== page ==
WEST — Rescuers were conducting another door-to-door search early Thursday for the living and the dead in areas damaged by a massive fertilizer plant explosion in West that left more than 170 injured and may have killed dozens.
As of 6:45, officials say five to fifteen people are believed to be dead.
Six firefighters and two paramedics are confirmed dead and seven nursing home residents were missing after the blast according to West EMS Director Dr. George Smith, who said earlier Wednesday night as many as 60 or 70 people may have died in the blast.
One police officer was also still reporting missing.
Smith said early Thursday morning he expects more bodies will be found during the search of damaged and destroyed homes.
He said a city official was also missing.
Waco police Sgt. W. Patrick Swanton confirmed there were deaths, but said during a news conference early Thursday he did not know how many, reiterating a statement by Department of Public Safety spokesman D.L. Wilson, who said during a news conference late Wednesday night the number of dead is unknown.
“We do have confirmed fatalities,” Wilson said.
“It’s going to be a number.”
He said the blast caused “a tremendous amount of injuries,” and estimated the number hurt at more than 170 in some reports.
West, Texas Fertilizer Plant Explosion [PHOTOS]
The blast ripped a 50-unit apartment building apart, leaving little more than a skeleton, Wilson said.
Reports earlier Wednesday night indicated that some residents of the building were trapped including two children, but additional information wasn’t immediately available.
A nearby nursing home was also damaged and the 133 residents were evacuated, he said.
Some were injured, but he didn’t have a count.
He compared the damage to the April 19, 1995 explosion that ripped a side off the Albert P. Murrah Federal Building in Oklahoma City.
Texas Commission on Environmental Quality cited the plant for failing to obtain or qualify for a permit in 2006.
The agency investigated West Fertilizer on June 20, 2006, after receiving a complaint from a resident 11 days earlier about a strong ammonia smell.
The scene of the explosion will be treated like a crime scene until they can prove it was an industrial accident.
The McLennan County Sheriff’s office is investigating the deaths while the ATF is investigating the fire at the plant.
TCEQ personnel were positioned within a quarter mile of the site early Thursday morning and were monitoring conditions.
The agency deployed its mobile command post to West and additional staff members will respond from the San Antonio and Dallas-Fort Worth regions.
A team of federal investigators was also en route to West.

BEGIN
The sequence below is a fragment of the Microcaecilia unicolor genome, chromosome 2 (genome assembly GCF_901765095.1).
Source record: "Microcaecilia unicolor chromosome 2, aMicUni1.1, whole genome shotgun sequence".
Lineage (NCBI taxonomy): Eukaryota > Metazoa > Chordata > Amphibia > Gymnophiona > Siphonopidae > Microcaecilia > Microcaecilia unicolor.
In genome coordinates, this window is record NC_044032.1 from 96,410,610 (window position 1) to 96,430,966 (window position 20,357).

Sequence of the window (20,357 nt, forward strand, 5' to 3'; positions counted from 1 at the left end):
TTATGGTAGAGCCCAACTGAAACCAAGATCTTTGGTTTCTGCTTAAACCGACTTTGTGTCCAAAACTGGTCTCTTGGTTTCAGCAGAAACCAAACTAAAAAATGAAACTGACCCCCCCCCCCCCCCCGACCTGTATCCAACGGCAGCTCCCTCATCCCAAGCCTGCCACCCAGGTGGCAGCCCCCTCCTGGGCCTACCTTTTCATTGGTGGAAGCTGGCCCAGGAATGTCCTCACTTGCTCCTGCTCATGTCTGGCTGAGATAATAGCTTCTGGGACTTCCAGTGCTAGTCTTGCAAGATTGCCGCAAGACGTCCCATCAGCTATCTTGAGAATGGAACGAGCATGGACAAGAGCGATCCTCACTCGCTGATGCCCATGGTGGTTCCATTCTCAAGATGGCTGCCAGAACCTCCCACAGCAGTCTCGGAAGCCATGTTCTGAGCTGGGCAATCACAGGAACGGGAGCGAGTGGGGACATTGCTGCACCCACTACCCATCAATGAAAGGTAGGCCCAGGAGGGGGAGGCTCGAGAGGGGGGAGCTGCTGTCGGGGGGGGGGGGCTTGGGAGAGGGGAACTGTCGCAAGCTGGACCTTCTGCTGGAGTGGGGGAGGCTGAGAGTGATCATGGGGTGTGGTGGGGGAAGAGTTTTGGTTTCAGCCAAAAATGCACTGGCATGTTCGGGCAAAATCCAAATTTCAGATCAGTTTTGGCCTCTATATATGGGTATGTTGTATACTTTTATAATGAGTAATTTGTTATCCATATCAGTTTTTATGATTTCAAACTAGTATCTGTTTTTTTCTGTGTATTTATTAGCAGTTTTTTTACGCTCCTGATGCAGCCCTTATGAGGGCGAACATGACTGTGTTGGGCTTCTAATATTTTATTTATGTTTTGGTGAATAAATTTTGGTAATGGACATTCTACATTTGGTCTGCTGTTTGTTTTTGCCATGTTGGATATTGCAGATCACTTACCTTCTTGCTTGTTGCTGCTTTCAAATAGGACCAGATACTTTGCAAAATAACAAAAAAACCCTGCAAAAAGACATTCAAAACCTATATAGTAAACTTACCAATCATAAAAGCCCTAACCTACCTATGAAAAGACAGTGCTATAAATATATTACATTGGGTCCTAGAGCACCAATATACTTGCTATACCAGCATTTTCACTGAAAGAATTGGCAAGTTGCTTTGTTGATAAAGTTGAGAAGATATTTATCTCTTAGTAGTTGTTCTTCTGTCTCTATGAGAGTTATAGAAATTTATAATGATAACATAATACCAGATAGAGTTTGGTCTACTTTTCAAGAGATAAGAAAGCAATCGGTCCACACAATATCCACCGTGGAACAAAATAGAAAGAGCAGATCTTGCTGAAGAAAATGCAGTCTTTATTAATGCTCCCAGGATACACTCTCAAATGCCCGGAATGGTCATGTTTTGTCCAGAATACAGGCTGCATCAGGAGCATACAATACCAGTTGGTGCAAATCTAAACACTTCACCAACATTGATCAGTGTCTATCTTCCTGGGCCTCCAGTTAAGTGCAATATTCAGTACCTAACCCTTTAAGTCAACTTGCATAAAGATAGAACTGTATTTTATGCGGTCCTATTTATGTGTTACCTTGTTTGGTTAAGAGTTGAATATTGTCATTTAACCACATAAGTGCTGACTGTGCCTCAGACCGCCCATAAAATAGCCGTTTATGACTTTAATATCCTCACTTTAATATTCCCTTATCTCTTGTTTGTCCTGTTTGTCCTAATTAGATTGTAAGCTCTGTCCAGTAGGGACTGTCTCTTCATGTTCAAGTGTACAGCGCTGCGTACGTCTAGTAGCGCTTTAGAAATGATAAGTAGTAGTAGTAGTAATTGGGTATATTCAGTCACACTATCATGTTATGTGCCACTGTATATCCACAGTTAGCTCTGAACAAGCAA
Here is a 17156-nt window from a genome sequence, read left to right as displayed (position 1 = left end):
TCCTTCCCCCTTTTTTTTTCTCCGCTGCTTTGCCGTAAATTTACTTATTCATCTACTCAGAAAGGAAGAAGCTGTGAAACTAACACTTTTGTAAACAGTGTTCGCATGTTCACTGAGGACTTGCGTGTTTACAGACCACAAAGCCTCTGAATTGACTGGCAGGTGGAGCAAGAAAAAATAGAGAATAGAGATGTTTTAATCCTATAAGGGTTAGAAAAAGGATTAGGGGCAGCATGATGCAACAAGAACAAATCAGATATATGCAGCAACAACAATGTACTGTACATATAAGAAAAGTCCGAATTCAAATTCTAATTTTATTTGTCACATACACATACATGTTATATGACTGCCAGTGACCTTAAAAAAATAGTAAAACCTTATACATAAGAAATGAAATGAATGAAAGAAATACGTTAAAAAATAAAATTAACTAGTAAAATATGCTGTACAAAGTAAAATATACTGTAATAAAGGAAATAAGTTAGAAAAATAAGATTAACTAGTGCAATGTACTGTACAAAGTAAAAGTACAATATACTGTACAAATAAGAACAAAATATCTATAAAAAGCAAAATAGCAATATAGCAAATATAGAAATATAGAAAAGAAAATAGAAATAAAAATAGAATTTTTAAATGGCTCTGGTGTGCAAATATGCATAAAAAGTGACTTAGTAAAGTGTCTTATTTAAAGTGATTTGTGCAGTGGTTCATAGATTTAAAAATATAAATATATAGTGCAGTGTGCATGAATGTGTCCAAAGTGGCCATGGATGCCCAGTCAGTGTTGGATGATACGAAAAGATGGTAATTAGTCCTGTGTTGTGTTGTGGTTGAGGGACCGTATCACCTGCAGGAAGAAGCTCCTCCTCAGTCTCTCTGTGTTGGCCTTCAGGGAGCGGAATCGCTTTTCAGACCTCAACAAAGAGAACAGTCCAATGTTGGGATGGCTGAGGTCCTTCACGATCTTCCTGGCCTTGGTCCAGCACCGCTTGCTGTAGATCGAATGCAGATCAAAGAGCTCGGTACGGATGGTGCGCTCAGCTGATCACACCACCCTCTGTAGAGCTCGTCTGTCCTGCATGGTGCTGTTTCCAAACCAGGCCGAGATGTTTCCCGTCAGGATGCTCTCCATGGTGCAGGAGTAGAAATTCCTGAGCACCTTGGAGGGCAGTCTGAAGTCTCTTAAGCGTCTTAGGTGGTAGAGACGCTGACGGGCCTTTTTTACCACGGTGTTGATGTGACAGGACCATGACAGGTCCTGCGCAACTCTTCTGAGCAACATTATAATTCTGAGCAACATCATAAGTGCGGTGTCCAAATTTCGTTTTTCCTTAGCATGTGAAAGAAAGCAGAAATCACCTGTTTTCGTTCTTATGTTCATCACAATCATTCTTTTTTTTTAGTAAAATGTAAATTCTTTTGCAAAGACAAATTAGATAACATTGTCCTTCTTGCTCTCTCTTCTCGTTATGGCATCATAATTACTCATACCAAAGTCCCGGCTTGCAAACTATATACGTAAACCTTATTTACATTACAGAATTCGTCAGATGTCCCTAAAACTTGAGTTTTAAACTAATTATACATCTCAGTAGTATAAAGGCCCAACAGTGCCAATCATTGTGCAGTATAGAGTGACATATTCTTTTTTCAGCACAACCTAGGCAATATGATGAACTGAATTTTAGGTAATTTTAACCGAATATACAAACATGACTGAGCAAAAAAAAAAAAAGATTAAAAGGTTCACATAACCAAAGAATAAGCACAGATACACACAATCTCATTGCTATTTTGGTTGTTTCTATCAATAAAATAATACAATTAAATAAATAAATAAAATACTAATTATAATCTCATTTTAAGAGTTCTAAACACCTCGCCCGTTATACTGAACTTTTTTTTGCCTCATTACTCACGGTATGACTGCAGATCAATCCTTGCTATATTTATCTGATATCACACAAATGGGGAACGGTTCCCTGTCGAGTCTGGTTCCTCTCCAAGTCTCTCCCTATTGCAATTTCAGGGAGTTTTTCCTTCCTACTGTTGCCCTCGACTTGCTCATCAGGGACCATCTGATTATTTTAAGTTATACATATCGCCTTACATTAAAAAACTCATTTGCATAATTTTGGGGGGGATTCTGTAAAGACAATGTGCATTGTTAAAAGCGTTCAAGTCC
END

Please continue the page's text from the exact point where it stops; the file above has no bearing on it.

The U.S. Chemical Safety Board said it’s deploying “a large investigation team” to investigate the blast, spokeswoman Hillary Cohen said.
In a statement issued early Thursday, Cohen said the board’s Western regional office director, Don Holmstrom, would lead the team, which is scheduled to arrive at the scene Thursday afternoon.
Brian Mechell of West took a photograph of the fire before the explosion, which was forwarded to News 10 by Tara Gerik of West.
Gerik said the building that’s on fire is called the Dry Barn and that it contained ammonium nitrate.
Anhydrous ammonia tanks are visible to the left of the building.
Fire continued to smolder at the plant early Thursday morning, but Wilson said toxic fumes and concerns about a second explosion made it impossible for firefighters to get close enough to douse the flames.
We’re worried about people right now, not property,” he said.
He estimated the number of homes damaged by the blast at more than 50 and said many more residents were displaced.
“Half of that town over there is totally evacuated,” he said, and it’s possible more evacuations may be necessary as winds shift to the north as a front pushes through overnight.
West Mayor Tommy Muska said at an earlier news conference that he didn’t yet know how many people were hurt or killed in the blast explosion, but later said four or five firefighters are unaccounted for.
He said there was a fire at the plant before the explosion.
Emergency crews from throughout Central Texas responded just before 8 p.m. Wednesday after the explosion, which was reported at around 7:50 p.m. in a frantic radio call from the scene of the fire at West Fertilizer at 1471 Jerry Mashek Dr. just off Interstate 35.
The resulting fire spread to the Middle School and to a nearby nursing home.
The blast was felt throughout the city and as far away as Hillsboro, Whitney and Blum.
Most of the injuries resulted from debris being thrown from the blast, glass, doors and other shrapnel, authorities said.
Everyone within one mile of the fire was ordered to evacuate.
Numerous injuries were reported and multiple ambulances were requested.
About 60 people had been taken to Hillcrest Baptist Medical Center by shortly before 10 p.m.
By 10:45 p.m. 61 injured victims had been admitted to Hillcrest, 44 of whom were in serious condition.
Scott & White said at just before 1 a.m. Thursday it has received five patients, three at Scott & White Memorial Hospital, and two at McLane Children’s Hospital.
Another patient was en route to the children’s hospital.